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Does the Massachusetts Fair Franchising Act Have Legs?

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Senate Bill 01843 introduced in Massachusetts by legislator Brian A. Joyce has significant implications for franchisors especially in light of the Coverall decision. Learn about this legislation and whether it has a chance to pass.

The Iowa Franchise Act, passed in 1992, was intended to provide Iowa franchisees with a protection against certain actions by franchisors. There were specific provisions of the Act that franchisors considered extremely onerous. Perhaps the most objectionable provision dealt with the issue of encroachment.  An interesting component of the encroachment rule directed that the amount of compensation owed an aggrieved franchisee as a result of encroachment would be determined by one of three methods that could be chosen by the franchisee. One of the methods included a panel, “comprised of an equal number of members selected by the franchisee and the franchisor, and one additional member to be selected unanimously by the members selected by the franchisee and the franchisor.”

The Iowa Franchise act was to be retroactive to all prior franchise contracts. In 1992, McDonald's Corporation (McDonald's) and Holiday Inns Franchising, Inc. and Holiday Inns, Inc. (Holiday Inns), filed separate actions for declaratory judgment in federal court claiming that the Act violated provisions of the contract clause contained in the both the United States and Iowa constitutions. The District Court for the Southern District of Iowa agreed with McDonald's and Holiday Inns and granted summary judgment in their favor.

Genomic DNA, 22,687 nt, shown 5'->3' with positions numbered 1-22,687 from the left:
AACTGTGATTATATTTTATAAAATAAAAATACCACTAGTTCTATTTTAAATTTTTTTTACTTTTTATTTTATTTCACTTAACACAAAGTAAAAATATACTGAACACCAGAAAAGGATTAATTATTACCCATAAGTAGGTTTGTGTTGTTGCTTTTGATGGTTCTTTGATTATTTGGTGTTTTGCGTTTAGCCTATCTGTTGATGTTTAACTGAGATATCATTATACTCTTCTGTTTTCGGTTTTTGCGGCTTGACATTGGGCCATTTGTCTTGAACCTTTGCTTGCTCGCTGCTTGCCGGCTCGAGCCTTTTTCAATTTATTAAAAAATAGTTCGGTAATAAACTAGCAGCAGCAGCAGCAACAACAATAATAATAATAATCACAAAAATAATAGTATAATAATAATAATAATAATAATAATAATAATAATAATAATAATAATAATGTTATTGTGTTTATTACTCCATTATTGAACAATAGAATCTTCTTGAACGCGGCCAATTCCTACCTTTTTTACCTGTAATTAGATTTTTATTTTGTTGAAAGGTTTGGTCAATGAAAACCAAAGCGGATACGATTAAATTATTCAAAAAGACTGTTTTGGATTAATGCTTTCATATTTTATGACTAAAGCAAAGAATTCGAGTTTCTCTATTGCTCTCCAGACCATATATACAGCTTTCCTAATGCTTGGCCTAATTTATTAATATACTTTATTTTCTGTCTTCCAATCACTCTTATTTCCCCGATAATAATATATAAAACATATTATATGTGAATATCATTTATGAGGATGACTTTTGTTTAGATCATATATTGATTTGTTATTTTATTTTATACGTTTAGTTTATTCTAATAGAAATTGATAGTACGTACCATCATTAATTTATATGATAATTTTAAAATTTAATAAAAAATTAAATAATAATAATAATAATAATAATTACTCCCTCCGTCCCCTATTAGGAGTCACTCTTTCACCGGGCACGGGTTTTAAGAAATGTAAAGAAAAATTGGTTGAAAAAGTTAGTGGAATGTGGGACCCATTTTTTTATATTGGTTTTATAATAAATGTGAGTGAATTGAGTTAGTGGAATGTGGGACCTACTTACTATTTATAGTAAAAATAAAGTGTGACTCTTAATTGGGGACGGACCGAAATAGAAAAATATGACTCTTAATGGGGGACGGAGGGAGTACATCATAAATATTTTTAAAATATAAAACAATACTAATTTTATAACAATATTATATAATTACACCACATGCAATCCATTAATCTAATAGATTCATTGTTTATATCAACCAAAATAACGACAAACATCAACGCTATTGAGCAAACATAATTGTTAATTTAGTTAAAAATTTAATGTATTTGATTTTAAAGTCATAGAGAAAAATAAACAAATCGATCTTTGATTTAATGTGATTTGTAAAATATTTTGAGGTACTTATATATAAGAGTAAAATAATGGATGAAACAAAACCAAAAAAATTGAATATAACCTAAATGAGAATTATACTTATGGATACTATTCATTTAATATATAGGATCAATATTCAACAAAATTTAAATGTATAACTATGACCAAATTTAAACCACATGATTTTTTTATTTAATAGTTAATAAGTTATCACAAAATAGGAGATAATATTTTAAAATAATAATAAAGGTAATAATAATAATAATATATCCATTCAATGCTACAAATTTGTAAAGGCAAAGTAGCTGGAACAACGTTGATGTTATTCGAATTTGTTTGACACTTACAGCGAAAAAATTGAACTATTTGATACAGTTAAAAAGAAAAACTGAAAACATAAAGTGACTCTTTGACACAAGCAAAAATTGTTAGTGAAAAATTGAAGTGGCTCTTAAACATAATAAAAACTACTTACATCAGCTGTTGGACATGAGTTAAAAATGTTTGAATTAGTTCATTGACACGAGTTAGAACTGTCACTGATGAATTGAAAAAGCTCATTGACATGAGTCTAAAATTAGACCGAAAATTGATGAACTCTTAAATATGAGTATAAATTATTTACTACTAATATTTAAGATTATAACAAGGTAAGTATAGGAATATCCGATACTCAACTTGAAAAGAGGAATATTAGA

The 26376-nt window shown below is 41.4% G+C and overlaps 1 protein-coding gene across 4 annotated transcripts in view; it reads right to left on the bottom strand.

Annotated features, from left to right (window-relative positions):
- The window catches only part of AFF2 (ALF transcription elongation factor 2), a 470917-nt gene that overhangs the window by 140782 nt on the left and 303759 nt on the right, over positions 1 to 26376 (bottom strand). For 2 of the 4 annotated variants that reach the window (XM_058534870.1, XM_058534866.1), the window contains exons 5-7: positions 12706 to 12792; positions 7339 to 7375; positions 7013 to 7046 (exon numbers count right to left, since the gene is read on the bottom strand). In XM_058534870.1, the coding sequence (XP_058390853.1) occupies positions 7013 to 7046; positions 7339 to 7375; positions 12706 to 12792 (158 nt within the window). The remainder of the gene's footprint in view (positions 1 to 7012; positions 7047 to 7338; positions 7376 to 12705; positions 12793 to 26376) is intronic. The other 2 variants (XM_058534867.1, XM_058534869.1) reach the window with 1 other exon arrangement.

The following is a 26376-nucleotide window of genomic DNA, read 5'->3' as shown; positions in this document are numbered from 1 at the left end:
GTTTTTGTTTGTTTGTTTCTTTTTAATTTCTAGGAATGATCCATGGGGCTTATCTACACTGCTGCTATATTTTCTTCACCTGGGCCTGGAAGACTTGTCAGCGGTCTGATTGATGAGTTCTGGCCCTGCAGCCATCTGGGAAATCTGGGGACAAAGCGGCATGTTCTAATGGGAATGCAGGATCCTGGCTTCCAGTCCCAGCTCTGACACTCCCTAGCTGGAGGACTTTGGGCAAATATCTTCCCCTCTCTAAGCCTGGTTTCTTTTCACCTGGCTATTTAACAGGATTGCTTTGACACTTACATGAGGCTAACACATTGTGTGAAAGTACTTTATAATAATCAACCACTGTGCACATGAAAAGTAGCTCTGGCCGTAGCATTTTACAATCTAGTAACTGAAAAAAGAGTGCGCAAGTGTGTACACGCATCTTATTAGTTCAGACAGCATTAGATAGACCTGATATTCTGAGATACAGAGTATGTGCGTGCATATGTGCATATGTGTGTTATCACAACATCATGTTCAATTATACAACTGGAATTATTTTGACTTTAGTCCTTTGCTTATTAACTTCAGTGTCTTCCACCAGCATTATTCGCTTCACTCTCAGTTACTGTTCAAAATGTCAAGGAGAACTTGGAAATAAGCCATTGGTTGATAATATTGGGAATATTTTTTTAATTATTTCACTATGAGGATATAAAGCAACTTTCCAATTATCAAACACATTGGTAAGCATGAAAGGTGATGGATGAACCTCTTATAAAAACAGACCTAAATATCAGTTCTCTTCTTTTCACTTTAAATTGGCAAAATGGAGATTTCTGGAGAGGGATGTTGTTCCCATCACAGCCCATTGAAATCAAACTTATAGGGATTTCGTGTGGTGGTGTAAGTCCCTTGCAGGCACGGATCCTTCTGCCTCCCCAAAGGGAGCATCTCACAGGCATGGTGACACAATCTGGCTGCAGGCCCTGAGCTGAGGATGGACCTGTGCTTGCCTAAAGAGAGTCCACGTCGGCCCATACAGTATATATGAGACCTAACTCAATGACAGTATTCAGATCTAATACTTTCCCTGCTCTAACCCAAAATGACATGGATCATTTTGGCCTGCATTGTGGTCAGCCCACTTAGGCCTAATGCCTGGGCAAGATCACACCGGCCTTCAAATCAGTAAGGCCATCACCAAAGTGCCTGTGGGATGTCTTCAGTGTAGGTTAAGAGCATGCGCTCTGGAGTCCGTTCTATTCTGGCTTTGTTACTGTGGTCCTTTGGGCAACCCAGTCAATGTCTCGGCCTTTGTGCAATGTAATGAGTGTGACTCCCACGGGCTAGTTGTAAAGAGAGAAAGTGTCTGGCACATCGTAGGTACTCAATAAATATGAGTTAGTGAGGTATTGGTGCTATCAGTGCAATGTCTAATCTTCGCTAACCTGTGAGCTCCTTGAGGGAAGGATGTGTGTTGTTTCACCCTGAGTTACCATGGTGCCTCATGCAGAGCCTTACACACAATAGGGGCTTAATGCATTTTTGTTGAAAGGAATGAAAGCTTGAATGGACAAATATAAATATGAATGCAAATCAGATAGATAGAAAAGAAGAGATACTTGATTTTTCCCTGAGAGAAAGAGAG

The Act came under heavy fire from franchisors and related interest groups and in 1996 the Act was amended. In terms of franchise regulation the Iowa Franchise Act is considered by some to represent a watershed in terms of State franchise laws and the response it generated.

Now, the Massachusetts legislature is considering similar legislation introduced by State Senator Brian A. Joyce. Known as the Fair Franchising Act, Senate Bill 01843 seeks to further regulate franchising in Massachusetts.

Some of the provisions include:

  •  90 days notice for termination, except in the instance of abandonment or conviction of a felony
  •  Non renewal of a franchise agreement by a franchisor requires 90 days written notice.
  •  A franchisor that opens a new location or outlet that adversely impacts the gross sales of an existing franchisee location shall be liable to the franchisee for monetary damages unless 1. The franchisee was offered the location first or 2. The franchisee was non-compliant with their franchise agreement. This provision is reminiscent of the Iowa Franchise Act including the method to remedy the “injured” franchisee.

A number of franchise industry experts believe that the Massachusetts law has a good chance of passage. A report on the hearing was written by Blue Mau Mau and can be read here.

The Coverall Case

A lawsuit brought by a Coverall franchisee in Massachusetts claimed that the franchisees were de facto employees of Coverall entitled to minimum wage and employee insurance. A ruling in favor of Coverall franchisees has been made by the court. In response to the Coverall ruling a new bill, would exempt franchisors from Massachusetts labor laws that other industries must follow. In any case, the Coverall ruling could be modified or overturned, however, it’s yet another shot across the bow of franchisors.

Although these two issues could be split in favor of both franchisors and franchisees, a Fair Franchising Act in Massachusetts could have impact on the franchise industry and future State franchise regulations given the visibility of Massachusetts from an academic and political standpoint. Time will tell how this story plays out.

© 2011 FranchiseKnowHow, LLC

Ed Teixeira is the President of FranchiseKnowHow, LLC. He can be reached at franchiseknowhow@gmail.com

 

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